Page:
Now the Oscar-nominated star of Pulp Fiction is back on the small screen in a very different project.

Enslaved, which he fronts with writer Afua Hirsch and investigative journalist Simcha Jacobovici, has been made by the production company run by Jackson and his wife, LaTanya Richardson.

Originally shown in the US as a six-part series, it will be broadcast in the UK to tie in with Black History Month as a four-episode programme. Enslaved uses state-of-the-art technology, reportage and dramatic reconstructions to retell the stories of some of the 12 million Africans kidnapped, sold into slavery and transported from their homeland to the Americas by European slave traders.

There's also a focus on those who died en route due to shipwrecks or the appalling conditions in which they were kept throughout their long and difficult journeys; 3D mapping has even been used to locate and explore sunken slave ships on three continents.

"British viewers will also be fascinated to see Bristol's role in this history, as writer and broadcaster Afua Hirsch visits the now infamous - and since toppled - statue of Edward Colston," adds Jamie Lynn, an executive who brought the series to the BBC. "With impressive and groundbreaking production values, this is an unmissable look at a near lost history."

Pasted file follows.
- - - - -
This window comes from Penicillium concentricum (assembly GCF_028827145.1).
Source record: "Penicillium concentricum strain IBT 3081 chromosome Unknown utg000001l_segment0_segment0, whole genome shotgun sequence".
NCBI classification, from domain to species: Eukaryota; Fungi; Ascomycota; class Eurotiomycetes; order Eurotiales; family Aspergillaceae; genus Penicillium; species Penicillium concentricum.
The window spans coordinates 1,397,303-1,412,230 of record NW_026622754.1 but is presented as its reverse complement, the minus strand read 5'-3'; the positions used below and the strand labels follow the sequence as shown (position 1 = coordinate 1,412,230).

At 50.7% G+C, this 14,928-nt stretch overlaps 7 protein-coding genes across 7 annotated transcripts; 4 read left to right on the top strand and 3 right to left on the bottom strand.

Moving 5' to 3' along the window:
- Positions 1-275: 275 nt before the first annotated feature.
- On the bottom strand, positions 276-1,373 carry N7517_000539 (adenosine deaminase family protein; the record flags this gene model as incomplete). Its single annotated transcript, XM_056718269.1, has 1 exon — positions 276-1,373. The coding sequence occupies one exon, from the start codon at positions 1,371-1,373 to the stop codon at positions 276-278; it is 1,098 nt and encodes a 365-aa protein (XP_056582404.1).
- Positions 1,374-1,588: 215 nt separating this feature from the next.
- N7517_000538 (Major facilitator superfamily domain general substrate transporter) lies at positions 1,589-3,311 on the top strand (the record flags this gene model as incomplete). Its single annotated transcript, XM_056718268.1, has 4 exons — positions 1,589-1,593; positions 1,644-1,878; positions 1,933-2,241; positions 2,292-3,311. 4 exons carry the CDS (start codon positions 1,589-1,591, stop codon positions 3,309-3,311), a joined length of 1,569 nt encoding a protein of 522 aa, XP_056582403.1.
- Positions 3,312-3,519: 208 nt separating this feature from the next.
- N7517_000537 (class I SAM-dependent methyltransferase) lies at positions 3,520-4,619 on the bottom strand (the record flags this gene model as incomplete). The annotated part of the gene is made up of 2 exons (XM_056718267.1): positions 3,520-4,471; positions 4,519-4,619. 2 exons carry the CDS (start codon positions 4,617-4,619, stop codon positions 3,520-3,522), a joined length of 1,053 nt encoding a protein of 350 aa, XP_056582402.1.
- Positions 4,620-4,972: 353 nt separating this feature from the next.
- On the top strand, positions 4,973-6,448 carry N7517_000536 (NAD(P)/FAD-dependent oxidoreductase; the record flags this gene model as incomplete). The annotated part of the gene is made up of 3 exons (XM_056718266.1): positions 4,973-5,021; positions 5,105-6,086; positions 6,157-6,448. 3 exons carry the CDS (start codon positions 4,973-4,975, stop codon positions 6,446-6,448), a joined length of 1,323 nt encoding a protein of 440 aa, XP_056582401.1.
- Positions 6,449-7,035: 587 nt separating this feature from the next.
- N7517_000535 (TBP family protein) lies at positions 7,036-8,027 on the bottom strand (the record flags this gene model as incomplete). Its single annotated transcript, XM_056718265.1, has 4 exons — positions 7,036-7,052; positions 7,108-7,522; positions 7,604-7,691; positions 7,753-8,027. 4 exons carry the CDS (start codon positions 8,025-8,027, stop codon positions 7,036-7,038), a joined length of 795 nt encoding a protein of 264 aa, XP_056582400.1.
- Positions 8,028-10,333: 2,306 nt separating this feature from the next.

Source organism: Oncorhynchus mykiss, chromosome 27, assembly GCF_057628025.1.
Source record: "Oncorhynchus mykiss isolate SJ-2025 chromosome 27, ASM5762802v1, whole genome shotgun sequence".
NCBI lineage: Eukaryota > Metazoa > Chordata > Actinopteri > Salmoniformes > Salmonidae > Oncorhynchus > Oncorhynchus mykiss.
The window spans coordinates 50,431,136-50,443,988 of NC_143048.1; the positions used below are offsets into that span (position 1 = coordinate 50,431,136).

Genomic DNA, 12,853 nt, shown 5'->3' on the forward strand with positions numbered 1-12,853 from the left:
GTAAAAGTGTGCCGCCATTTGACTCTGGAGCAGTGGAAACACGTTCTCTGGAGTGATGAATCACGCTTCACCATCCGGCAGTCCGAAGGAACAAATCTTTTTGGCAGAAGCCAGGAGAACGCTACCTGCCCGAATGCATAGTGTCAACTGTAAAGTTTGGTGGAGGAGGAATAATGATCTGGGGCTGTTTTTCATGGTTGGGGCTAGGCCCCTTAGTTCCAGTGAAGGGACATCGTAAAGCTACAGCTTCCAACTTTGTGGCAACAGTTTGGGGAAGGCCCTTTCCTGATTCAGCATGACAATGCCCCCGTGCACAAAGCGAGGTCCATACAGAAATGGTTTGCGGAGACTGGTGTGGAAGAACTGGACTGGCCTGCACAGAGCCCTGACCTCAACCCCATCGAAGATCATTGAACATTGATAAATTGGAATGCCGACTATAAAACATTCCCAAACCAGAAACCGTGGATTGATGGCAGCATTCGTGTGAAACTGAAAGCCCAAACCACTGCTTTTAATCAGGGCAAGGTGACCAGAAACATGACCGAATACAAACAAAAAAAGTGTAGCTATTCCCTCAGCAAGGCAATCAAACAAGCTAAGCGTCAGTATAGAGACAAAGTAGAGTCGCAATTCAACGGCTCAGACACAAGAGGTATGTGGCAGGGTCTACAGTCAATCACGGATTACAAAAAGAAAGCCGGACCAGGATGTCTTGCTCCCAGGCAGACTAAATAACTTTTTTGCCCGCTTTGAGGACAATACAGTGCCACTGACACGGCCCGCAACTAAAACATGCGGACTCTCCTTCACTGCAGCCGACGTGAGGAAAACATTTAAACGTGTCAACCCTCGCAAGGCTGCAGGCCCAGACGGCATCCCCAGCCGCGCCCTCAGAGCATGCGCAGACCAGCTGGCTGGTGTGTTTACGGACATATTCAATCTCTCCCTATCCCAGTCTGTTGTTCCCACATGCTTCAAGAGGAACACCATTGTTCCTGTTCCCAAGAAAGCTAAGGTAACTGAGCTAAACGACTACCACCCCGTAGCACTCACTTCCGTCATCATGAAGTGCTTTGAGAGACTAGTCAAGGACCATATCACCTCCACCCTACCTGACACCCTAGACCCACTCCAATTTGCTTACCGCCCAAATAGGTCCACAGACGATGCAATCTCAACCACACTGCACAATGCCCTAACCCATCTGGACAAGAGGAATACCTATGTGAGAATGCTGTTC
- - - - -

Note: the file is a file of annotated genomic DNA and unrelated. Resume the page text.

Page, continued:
Who Do You Think You Are? (BBC One, 9pm)

After 16 years on our screens and 145 episodes (not including two specials), you might think that the BBC's researchers had run out of people to appear on its genealogy show.

But not a bit of it. There may be only four celebrities appearing in the latest series, but that's because filming had to be halted due to coronavirus restrictions rather than a lack of interest.

David Walliams embraced the experience, and was thrilled to hear stories of long-forgotten relatives including his great-great-grandfather who, after going blind, forged a new career as a travelling entertainer. He's also moved by another tale involving the battlefields of the First World War.

Actor Liz Carr also unearths personal tales from the Great War while investigating her paternal grandfather, who served in the Royal Navy's Northern Patrol. She then learns about an ancestor who, unlike her former Silent Witness character Clarissa Mullery, was on the wrong side of the law.

Ruth Jones, one of the stars and creators of Gavin and Stacey, says: "I feel so privileged to have been taken on this spectacular journey into my heritage and to have discovered so much about my ancestors. I feel like I've got to know the real people behind the fading sepia photographs and it's made me want to find out more."

But first up is Jodie Whittaker. As the star of Doctor Who, she's used to travelling through time, but delving into the past has never been so personal before.